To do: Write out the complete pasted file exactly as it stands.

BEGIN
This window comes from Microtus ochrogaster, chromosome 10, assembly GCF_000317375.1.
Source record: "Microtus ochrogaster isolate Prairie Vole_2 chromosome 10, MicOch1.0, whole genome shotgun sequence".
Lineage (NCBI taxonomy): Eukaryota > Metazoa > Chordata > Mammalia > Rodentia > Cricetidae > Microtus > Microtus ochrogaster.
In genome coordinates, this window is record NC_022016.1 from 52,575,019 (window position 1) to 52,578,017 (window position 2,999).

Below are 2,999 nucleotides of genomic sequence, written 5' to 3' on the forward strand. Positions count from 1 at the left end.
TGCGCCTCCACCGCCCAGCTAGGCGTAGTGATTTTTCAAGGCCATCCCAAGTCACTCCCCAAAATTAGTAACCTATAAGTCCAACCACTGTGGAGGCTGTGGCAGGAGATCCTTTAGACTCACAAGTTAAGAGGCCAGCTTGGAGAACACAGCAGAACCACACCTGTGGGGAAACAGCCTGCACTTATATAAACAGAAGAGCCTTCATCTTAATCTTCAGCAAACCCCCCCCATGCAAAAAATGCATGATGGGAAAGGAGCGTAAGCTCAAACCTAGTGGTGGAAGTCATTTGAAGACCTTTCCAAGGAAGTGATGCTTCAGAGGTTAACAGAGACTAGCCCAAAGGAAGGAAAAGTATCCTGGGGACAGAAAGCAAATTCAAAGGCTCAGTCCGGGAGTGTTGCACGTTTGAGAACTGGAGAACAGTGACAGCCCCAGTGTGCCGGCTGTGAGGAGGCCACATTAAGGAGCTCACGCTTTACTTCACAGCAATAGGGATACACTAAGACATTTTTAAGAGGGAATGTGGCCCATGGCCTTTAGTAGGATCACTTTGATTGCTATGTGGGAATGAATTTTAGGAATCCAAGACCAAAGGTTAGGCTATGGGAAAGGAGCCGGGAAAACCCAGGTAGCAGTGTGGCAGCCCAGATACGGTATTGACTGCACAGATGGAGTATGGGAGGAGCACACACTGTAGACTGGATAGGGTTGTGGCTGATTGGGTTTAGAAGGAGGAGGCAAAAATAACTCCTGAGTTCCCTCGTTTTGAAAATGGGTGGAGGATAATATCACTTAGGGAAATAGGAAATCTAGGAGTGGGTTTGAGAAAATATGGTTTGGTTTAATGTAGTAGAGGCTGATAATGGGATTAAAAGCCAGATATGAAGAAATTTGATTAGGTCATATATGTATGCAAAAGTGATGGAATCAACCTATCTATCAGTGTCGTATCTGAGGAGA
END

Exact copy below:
This window comes from Microtus ochrogaster, chromosome 10, assembly GCF_000317375.1.
Source record: "Microtus ochrogaster isolate Prairie Vole_2 chromosome 10, MicOch1.0, whole genome shotgun sequence".
Lineage (NCBI taxonomy): Eukaryota > Metazoa > Chordata > Mammalia > Rodentia > Cricetidae > Microtus > Microtus ochrogaster.
In genome coordinates, this window is record NC_022016.1 from 52,575,019 (window position 1) to 52,578,017 (window position 2,999).

Below are 2,999 nucleotides of genomic sequence, written 5' to 3' on the forward strand. Positions count from 1 at the left end.
TGCGCCTCCACCGCCCAGCTAGGCGTAGTGATTTTTCAAGGCCATCCCAAGTCACTCCCCAAAATTAGTAACCTATAAGTCCAACCACTGTGGAGGCTGTGGCAGGAGATCCTTTAGACTCACAAGTTAAGAGGCCAGCTTGGAGAACACAGCAGAACCACACCTGTGGGGAAACAGCCTGCACTTATATAAACAGAAGAGCCTTCATCTTAATCTTCAGCAAACCCCCCCCATGCAAAAAATGCATGATGGGAAAGGAGCGTAAGCTCAAACCTAGTGGTGGAAGTCATTTGAAGACCTTTCCAAGGAAGTGATGCTTCAGAGGTTAACAGAGACTAGCCCAAAGGAAGGAAAAGTATCCTGGGGACAGAAAGCAAATTCAAAGGCTCAGTCCGGGAGTGTTGCACGTTTGAGAACTGGAGAACAGTGACAGCCCCAGTGTGCCGGCTGTGAGGAGGCCACATTAAGGAGCTCACGCTTTACTTCACAGCAATAGGGATACACTAAGACATTTTTAAGAGGGAATGTGGCCCATGGCCTTTAGTAGGATCACTTTGATTGCTATGTGGGAATGAATTTTAGGAATCCAAGACCAAAGGTTAGGCTATGGGAAAGGAGCCGGGAAAACCCAGGTAGCAGTGTGGCAGCCCAGATACGGTATTGACTGCACAGATGGAGTATGGGAGGAGCACACACTGTAGACTGGATAGGGTTGTGGCTGATTGGGTTTAGAAGGAGGAGGCAAAAATAACTCCTGAGTTCCCTCGTTTTGAAAATGGGTGGAGGATAATATCACTTAGGGAAATAGGAAATCTAGGAGTGGGTTTGAGAAAATATGGTTTGGTTTAATGTAGTAGAGGCTGATAATGGGATTAAAAGCCAGATATGAAGAAATTTGATTAGGTCATATATGTATGCAAAAGTGATGGAATCAACCTATCTATCAGTGTCGTATCTGAGGAGA